Once gathered, data can be stored digitally for future recall. The retrieval process can be automated so that a single bar code scan recalls the whole test. The operator ID and job references also can be inputted by bar code. This removes the need for manual data entry, the most frequent cause of data error in comparable systems. A key switch can prevent the operator from making adjustments. Automating the process provides a guaranteed inspection for DAS.
Pawson also cites significant time savings as one of the merits of investing in the latest technology. In an industry increasingly required to drive down costs and lead times, this is an asset. WheelScan 5's increased efficiency gives DAS an advantage in terms of winning new customers and retaining old ones.
The new testing equipment is sturdier than the previous equipment used by DAS-it is made of steel rather than aluminum. This is important because some of the wheels tested in Coventry can weigh up to 120 pounds. According to Rupert Anderson, a fitter and tester at DAS, it is easier to use than its predecessor and the operator can quickly program it. The company can set up the WheelScan 5 to test a particular wheel within a couple of seconds rather than the 40 seconds required by the old equipment.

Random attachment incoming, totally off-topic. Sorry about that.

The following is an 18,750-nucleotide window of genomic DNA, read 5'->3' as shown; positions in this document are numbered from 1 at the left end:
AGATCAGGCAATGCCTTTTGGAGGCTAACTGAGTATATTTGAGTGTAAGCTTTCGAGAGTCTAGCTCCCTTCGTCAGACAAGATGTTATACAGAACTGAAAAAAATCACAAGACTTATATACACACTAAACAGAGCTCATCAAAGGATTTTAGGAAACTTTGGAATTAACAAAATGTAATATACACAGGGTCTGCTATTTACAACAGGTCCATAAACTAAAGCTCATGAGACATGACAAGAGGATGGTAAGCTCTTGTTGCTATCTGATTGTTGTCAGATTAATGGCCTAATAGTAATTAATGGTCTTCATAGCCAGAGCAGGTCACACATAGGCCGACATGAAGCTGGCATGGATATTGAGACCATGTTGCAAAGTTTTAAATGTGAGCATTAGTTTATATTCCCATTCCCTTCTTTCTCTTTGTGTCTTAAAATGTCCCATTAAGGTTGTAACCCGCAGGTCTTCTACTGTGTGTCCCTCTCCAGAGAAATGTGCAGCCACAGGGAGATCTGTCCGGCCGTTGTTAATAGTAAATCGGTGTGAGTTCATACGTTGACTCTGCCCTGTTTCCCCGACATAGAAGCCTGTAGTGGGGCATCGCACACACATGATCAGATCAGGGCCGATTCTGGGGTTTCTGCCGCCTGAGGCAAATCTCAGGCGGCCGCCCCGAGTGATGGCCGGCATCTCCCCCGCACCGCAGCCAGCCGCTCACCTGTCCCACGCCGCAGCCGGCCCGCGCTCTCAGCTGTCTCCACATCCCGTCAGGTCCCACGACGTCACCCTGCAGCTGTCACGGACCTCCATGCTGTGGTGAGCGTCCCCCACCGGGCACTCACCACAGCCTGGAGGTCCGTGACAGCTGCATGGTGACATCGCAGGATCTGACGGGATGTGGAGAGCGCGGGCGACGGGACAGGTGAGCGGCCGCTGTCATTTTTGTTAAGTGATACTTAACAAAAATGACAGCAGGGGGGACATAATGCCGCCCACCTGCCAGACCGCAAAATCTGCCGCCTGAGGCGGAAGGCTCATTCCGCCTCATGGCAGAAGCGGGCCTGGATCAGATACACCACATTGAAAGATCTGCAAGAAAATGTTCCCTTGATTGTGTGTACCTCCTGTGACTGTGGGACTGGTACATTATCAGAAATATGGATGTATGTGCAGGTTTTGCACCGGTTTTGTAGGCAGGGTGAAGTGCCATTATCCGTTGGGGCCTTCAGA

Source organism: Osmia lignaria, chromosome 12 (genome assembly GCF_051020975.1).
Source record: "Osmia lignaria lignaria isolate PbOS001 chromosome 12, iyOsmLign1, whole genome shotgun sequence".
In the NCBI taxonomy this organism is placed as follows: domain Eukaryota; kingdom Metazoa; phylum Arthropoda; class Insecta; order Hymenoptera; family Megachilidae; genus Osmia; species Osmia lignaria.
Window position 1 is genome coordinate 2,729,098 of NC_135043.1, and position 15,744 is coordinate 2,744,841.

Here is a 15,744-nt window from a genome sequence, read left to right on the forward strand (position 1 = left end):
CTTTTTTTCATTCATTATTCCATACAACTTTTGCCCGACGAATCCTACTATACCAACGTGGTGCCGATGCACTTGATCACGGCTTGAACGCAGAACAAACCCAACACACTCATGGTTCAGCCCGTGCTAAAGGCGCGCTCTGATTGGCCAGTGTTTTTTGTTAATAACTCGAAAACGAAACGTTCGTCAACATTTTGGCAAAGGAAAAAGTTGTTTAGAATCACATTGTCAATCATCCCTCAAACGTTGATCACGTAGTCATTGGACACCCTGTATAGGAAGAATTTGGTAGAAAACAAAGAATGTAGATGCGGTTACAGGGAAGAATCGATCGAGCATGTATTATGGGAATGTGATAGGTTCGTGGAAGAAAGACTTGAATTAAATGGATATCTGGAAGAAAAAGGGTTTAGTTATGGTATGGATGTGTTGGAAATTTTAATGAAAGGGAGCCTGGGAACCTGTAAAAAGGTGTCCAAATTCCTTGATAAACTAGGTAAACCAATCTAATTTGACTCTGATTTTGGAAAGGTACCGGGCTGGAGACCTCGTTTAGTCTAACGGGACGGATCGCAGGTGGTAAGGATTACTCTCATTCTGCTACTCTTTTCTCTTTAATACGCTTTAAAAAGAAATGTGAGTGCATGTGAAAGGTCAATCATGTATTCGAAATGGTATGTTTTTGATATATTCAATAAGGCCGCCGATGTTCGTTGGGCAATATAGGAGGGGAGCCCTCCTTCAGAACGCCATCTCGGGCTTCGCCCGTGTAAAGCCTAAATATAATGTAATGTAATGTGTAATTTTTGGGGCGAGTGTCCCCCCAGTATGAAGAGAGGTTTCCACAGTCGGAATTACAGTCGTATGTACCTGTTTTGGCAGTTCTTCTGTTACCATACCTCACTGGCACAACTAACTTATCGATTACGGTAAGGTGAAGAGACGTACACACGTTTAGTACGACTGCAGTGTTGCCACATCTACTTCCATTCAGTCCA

Robin Evans, aerospace segment manager at GE Inspection Technologies, points out that the company sends people to DAS to make changes on site to the machine's hardware or software as required. "This could have caused problems since we were not only trying to meet the Coventry unit's service requirements but also working in a production environment. We had to ensure that operators weren't inconvenienced and that we did not disrupt the unit's output," Evans says.
The equipment's mobility was another key factor in DAS's decision to buy. "Everything in our workshops is now mobile," says Pawson. "It means we can load the equipment on a [truck], draw up alongside an airliner and inspect the wheels. It's not something we do at the moment but I think that's the future because mobile testing and repairs could deliver significant cost-savings to the airline industry in terms of reduced inventory," he adds.
DAS's investment in WheelScan 5 already has paid dividends, according to Pawson. It has helped the company to maintain its competitive edge and to win new business and clients.
The inspection tool has been perfected from DAS input after using the tool for two years. Says Evans of GE Inspection Technologies, "DAS submitted the idea of using steel rollers, while their in-service testing of the machinery played a vital role in ensuring that the product met the needs of customers."
GE Inspection Technologies
• The inspection rig can store and retrieve data for a specific wheel-recalling up to 100,000 wheel records without paper printouts.
• Adding to its durability, the WheelScan 5 is made of steel rather than aluminum.
• The equipment can be set up to test a particular wheel within a couple of seconds vs. 40 seconds required by the company's previous equipment.
• The WheelScan 5 test equipment is mobile and can be loaded on a truck for inspection alongside an airliner.